Konstantin Somov’s style was conceived during his study at the Academy of Arts. His was a departure from the fashionable movements of the period, for he was an enthusiast of an earlier age. As the child of the senior curator at The Hermitage and a musician mother, Somov was exposed to artistic living early on, and thus experienced a wealth of impressions without much external seeking on his part. Hung on the walls of his St. Petersburg childhood home was a substantial private collection, attracting artists and admirers from all across Russia. A nurturing environment, certainly, as Konstantin must have first seen the world through the eyes of imagination instead of stark realism. He was, after all, surrounded by it.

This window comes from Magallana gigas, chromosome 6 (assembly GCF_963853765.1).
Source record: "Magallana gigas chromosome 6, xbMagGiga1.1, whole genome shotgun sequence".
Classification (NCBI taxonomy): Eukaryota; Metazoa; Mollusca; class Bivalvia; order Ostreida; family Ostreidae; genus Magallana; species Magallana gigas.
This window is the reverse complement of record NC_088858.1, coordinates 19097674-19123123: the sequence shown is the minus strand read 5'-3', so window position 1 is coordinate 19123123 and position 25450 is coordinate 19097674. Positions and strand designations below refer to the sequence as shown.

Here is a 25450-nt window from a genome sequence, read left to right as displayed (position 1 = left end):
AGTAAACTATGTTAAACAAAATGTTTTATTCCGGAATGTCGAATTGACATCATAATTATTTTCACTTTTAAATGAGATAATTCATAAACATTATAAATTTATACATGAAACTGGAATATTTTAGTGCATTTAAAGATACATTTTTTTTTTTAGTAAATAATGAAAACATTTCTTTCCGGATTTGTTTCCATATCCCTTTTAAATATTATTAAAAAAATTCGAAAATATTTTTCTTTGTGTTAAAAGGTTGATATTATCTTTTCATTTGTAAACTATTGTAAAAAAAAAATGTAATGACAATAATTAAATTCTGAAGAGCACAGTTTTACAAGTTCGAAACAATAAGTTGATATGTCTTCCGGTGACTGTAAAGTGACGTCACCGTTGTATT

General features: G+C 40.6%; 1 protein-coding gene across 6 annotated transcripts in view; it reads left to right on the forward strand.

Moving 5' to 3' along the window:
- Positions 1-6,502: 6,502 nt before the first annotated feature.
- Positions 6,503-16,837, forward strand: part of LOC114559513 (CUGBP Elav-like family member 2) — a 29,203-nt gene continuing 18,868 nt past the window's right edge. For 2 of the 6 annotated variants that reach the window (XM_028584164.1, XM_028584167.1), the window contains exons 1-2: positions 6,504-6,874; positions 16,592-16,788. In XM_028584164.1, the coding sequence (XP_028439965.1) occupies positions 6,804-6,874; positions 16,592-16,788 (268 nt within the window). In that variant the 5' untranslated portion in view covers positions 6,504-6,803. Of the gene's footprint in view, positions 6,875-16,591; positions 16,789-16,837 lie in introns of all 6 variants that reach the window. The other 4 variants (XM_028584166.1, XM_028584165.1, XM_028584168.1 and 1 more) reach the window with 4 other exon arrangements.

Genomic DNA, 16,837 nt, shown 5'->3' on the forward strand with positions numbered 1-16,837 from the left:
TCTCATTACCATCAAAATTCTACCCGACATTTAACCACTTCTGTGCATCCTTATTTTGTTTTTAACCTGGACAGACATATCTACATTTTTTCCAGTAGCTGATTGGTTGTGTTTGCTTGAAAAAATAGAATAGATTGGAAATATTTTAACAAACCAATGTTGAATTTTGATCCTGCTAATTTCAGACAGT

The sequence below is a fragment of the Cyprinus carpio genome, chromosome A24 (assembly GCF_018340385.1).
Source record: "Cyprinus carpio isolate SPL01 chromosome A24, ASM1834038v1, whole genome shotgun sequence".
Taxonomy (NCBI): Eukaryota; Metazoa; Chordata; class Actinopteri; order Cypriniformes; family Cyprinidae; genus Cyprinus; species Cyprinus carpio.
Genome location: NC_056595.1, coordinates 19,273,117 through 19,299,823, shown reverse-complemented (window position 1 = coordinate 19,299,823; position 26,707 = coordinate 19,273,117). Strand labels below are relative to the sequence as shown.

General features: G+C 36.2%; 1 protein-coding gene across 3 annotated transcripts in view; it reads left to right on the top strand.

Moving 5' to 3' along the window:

Unlike many of his fellow artists, Somov was an admirer of Rococo when it seemed fusty and irrelevant. 1896 marks the years when he started painting his 18th century works but he continued attending to them long into his career. Over the span of his life, he would go on to complete portraits, still lifes, and landscapes from the 18th century and beyond, favoring watercolor mixed with whitewash, gouache, and bronze. He also illustrated books, including the cheeky Book of Marquise, and had a flair for capturing women. Whimsy and merrymaking pervade his earliest work, and his admiration of Watteau and Fragonard is manifest. I would consider him their lovechild, displaced in the 20th century, and with a bit of childlike delight thrown in.
Tell me what you think. Like, love, or maybe just ambivalence?
Somov’s Works – 1896 to 1930